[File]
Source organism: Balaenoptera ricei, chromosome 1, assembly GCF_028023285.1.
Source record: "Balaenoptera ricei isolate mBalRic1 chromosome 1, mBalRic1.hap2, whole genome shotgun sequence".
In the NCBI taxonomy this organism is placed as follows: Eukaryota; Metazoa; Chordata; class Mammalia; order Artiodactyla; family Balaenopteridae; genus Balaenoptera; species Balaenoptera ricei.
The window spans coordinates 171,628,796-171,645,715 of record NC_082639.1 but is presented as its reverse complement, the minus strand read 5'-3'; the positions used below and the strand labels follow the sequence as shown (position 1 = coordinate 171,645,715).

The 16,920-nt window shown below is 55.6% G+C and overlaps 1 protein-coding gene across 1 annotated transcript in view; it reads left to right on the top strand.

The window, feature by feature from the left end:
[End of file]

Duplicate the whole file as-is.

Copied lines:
Source organism: Balaenoptera ricei, chromosome 1, assembly GCF_028023285.1.
Source record: "Balaenoptera ricei isolate mBalRic1 chromosome 1, mBalRic1.hap2, whole genome shotgun sequence".
In the NCBI taxonomy this organism is placed as follows: Eukaryota; Metazoa; Chordata; class Mammalia; order Artiodactyla; family Balaenopteridae; genus Balaenoptera; species Balaenoptera ricei.
The window spans coordinates 171,628,796-171,645,715 of record NC_082639.1 but is presented as its reverse complement, the minus strand read 5'-3'; the positions used below and the strand labels follow the sequence as shown (position 1 = coordinate 171,645,715).

The 16,920-nt window shown below is 55.6% G+C and overlaps 1 protein-coding gene across 1 annotated transcript in view; it reads left to right on the top strand.

The window, feature by feature from the left end: